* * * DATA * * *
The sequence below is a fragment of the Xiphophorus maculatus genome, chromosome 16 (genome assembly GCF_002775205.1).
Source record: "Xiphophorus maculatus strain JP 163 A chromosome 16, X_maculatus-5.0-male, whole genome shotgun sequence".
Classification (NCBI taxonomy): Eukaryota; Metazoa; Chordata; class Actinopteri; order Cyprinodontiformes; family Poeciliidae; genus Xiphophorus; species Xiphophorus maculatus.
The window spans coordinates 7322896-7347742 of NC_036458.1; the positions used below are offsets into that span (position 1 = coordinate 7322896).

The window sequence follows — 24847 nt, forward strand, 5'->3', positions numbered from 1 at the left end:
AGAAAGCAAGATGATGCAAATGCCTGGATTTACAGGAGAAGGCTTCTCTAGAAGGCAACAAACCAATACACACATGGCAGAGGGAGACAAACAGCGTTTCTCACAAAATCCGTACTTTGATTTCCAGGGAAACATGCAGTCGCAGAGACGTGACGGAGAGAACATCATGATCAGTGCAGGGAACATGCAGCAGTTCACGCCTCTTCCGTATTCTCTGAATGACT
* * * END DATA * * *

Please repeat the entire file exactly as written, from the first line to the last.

The sequence below is a fragment of the Xiphophorus maculatus genome, chromosome 16 (genome assembly GCF_002775205.1).
Source record: "Xiphophorus maculatus strain JP 163 A chromosome 16, X_maculatus-5.0-male, whole genome shotgun sequence".
Classification (NCBI taxonomy): Eukaryota; Metazoa; Chordata; class Actinopteri; order Cyprinodontiformes; family Poeciliidae; genus Xiphophorus; species Xiphophorus maculatus.
The window spans coordinates 7322896-7347742 of NC_036458.1; the positions used below are offsets into that span (position 1 = coordinate 7322896).

The window sequence follows — 24847 nt, forward strand, 5'->3', positions numbered from 1 at the left end:
AGAAAGCAAGATGATGCAAATGCCTGGATTTACAGGAGAAGGCTTCTCTAGAAGGCAACAAACCAATACACACATGGCAGAGGGAGACAAACAGCGTTTCTCACAAAATCCGTACTTTGATTTCCAGGGAAACATGCAGTCGCAGAGACGTGACGGAGAGAACATCATGATCAGTGCAGGGAACATGCAGCAGTTCACGCCTCTTCCGTATTCTCTGAATGACT